BY ANNE STOKES
U.S. Census count determines the fate of billions
of dollars of California funding.
The U.S. Census puts the power of the government into the hands of the people. By providing an accurate population count of households across the country, Census counts determine:
- Your state’s representation in Congress;
- Hundreds of billions of dollars in federal funding for state and local programs including health, education, housing and public infrastructure such as highways; and
- Emergency responses after disasters and public health crises, which use Census data to determine how much help is needed and where.
“The goal of the Census is to get a head count of all the residents that live in the United States,” says Samantha Valadez, Field Director for Communities for a New California Education Fund, which is partnering with the U.S. Census Bureau on outreach for the upcoming count. “The Census is one of the ways every single person — regardless of economic status, regardless of [citizenship] in this country — can actually be visible to our policymakers.”
While the information gained from Census counts is vital in ensuring fair representation for every resident, it’s important to note what it will not be used for. Answers are confidential and are not shared with third-party agencies, including law enforcement, courts, employers or landlords. Under Title 13, Census workers are required to protect confidentiality by federal law, and your information privacy is a priority to our Cuenta Conmigo Coalition.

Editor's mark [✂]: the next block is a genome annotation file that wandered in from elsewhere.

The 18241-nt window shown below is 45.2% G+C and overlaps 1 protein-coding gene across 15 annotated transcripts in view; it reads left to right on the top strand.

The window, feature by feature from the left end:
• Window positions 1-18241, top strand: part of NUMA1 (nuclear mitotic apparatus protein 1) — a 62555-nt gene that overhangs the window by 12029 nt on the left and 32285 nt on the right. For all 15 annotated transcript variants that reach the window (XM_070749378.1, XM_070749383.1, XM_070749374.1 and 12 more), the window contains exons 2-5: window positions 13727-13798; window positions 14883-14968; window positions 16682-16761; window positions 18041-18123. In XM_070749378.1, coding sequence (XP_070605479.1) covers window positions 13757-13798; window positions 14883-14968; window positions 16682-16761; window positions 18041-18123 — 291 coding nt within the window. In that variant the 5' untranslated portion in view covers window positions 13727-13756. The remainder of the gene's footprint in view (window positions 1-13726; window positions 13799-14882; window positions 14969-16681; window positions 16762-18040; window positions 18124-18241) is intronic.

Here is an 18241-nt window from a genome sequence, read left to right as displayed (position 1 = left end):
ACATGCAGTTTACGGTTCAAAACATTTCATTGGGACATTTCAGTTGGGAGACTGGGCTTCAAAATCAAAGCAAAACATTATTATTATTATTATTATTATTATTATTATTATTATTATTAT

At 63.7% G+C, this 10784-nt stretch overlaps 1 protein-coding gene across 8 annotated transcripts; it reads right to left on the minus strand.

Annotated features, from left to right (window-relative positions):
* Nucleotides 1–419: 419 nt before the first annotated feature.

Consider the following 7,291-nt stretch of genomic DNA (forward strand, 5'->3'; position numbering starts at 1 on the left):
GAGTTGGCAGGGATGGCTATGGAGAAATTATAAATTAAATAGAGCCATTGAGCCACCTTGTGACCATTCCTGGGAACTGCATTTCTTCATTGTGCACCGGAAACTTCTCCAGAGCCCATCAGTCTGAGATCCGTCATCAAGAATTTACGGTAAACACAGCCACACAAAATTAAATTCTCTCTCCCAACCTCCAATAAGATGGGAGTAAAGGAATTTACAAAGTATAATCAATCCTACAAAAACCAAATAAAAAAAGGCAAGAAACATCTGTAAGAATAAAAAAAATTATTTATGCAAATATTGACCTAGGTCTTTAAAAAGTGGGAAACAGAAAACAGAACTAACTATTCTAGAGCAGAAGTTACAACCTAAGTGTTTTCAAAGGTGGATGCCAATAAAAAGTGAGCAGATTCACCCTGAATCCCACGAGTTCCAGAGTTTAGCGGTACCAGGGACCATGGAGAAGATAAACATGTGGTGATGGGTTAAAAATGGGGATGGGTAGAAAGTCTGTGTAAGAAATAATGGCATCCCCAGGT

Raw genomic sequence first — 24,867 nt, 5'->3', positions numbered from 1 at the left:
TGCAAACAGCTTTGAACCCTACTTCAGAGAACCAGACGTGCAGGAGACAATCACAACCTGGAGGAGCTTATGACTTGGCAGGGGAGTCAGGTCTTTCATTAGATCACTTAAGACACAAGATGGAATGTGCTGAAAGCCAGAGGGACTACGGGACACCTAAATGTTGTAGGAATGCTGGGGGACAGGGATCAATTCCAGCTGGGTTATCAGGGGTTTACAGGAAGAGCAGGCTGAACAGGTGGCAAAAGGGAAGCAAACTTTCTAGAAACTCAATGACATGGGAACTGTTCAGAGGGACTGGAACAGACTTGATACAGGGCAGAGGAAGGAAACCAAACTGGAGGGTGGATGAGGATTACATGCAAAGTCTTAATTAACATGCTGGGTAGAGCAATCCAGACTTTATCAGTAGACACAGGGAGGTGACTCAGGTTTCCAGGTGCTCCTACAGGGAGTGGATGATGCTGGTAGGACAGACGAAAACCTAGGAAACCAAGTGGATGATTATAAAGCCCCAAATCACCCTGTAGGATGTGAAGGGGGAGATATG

Census questions include information on the number of people living in a household, their ages, sex, ethnicity and marital status. Forms will be mailed out starting in March, but there are several ways to answer:
- Fill out and return the paper questionnaire by mail (available in English and Spanish).
- Fill out the questionnaire online (available in 12 languages).
- Fill out the questionnaire by phone (with help available in 12 languages).
“There’s over $800 billion a year at stake,” says Valadez. “Over 70 federal programs depend on an accurate Census count. These include Medi-Cal, Head Start programs, unemployment benefits, SNAP [and] school lunches. We know that these programs are important for our hard-to-count communities to be able to thrive and prosper.”
According to Valadez, each person counted brings in at least $1,000 in funding every year until the next Census count, which will be in 2030.
“This is something that is going to be affecting our families for the next 10 years of our lives, and it’s not something we can re-do if there is an undercount,” Valadez says. “We’re fighting to be visible and to show policymakers that we’re here.”
For more information, visit
californiacensus.org or call